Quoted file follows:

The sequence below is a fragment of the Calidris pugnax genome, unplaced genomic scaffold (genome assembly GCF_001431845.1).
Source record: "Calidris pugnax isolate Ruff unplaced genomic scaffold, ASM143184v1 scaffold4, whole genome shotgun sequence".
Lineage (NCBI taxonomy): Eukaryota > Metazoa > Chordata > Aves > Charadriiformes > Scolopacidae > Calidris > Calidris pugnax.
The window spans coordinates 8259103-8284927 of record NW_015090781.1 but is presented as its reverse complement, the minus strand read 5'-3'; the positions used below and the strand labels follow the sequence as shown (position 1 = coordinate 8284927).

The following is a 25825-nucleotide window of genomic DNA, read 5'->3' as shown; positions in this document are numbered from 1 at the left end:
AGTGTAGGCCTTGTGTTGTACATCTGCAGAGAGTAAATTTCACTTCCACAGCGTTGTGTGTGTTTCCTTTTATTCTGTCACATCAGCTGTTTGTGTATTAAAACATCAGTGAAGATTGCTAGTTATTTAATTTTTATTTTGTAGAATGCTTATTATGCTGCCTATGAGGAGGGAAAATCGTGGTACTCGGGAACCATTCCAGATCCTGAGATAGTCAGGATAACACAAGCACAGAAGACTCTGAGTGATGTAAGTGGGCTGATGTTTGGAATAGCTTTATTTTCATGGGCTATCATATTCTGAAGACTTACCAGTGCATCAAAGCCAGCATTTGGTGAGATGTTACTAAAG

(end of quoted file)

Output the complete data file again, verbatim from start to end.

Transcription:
The sequence below is a fragment of the Calidris pugnax genome, unplaced genomic scaffold (genome assembly GCF_001431845.1).
Source record: "Calidris pugnax isolate Ruff unplaced genomic scaffold, ASM143184v1 scaffold4, whole genome shotgun sequence".
Lineage (NCBI taxonomy): Eukaryota > Metazoa > Chordata > Aves > Charadriiformes > Scolopacidae > Calidris > Calidris pugnax.
The window spans coordinates 8259103-8284927 of record NW_015090781.1 but is presented as its reverse complement, the minus strand read 5'-3'; the positions used below and the strand labels follow the sequence as shown (position 1 = coordinate 8284927).

The following is a 25825-nucleotide window of genomic DNA, read 5'->3' as shown; positions in this document are numbered from 1 at the left end:
AGTGTAGGCCTTGTGTTGTACATCTGCAGAGAGTAAATTTCACTTCCACAGCGTTGTGTGTGTTTCCTTTTATTCTGTCACATCAGCTGTTTGTGTATTAAAACATCAGTGAAGATTGCTAGTTATTTAATTTTTATTTTGTAGAATGCTTATTATGCTGCCTATGAGGAGGGAAAATCGTGGTACTCGGGAACCATTCCAGATCCTGAGATAGTCAGGATAACACAAGCACAGAAGACTCTGAGTGATGTAAGTGGGCTGATGTTTGGAATAGCTTTATTTTCATGGGCTATCATATTCTGAAGACTTACCAGTGCATCAAAGCCAGCATTTGGTGAGATGTTACTAAAG